Ai Weiwei and (Non)Digital Database

I’ve had a thing for Ai Weiwei’s artwork ever since I saw his photograph “Study of Perspective – Tiananmen” in which he flips the bird to one of China’s cultural monuments, the Forbidden City. So, I went to his exhibit in the Smithsonian’s Hirshorn this weekend.

One of the artworks on display is a list of names, birth-dates, death-dates, and genders of the students killed in the Sichuan earthquake of 2008. The artist ended his search at the one year anniversary of the earthquake. As the viewers stand, dwarfed by the amount of information, a recording calls out the names of the victims with a serious tone. Another installation, “Untitled”, consists of 5,335 backpacks arranged into cubes – equal to the number of children killed by the quake. This represents the same data, in a different way. (Reasonably, there is great difficulty in thinking of the deaths of these children purely as data because it seems inhumane to do so. I do not mean to think of them only as such. That being said, they are the data and subject matter of the artworks and perhaps the inhumanity of belittling lives to sets of data is a purposeful trope in Ai Weiwei’s artworks.) A third artwork, “Remembering” from his show So Sorry is an installation of 9,000 backpacks spelling out the quote “She lived happily for seven years in this world” from a earthquake victims mother.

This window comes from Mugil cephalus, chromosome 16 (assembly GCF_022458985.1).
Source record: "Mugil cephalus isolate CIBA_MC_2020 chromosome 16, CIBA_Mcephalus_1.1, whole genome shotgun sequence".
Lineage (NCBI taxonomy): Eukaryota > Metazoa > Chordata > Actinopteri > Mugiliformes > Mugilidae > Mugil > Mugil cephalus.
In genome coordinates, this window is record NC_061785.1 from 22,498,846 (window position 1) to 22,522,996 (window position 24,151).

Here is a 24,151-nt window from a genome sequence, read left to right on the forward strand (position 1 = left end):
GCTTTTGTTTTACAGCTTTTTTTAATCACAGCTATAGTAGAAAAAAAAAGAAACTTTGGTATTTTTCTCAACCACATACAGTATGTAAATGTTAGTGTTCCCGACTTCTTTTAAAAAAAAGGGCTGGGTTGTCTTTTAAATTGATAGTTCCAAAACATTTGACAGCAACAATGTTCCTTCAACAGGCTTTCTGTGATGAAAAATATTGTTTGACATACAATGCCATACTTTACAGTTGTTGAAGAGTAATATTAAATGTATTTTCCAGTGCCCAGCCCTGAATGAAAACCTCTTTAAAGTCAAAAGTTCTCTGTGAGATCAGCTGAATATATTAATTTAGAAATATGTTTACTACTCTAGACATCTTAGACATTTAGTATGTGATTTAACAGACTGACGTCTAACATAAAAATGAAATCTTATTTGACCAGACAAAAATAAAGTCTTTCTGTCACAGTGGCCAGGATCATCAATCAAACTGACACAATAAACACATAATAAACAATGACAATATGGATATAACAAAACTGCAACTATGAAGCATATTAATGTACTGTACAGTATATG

Can we call Ai Weiwei’s works a database? Yes. He reorganizes the same materials (backpacks) or information (the deaths of children) into multiple visualizations. Especially in “Untitled” and the list of earthquake victims. You can search through the work (albeit not as easily as you can in an online database). And, hypothetically, he could continue adding information to the list of names as not all the names, birth-dates, or death-dates are filled in. He states in a TED talks video that the push for factual information and truth drives his work. So, it seems, he creates database-like art. According to Ai Weiwei, the social needs of China create a need for this kind of truthful art – the database. It is social determinism and perhaps technological determinism in one as the technological database fuels his database-like artworks.

Although not entirely “new media” because the information does not exist online, Ai Weiwei did use the internet to spread information about the earthquake, to gain volunteers, and to promote activism. His blogs have been censored and deleted by the Chinese government.

Ai Weiwei stands with the list of names of children killed in the May 2008 Sichuan Province earthquake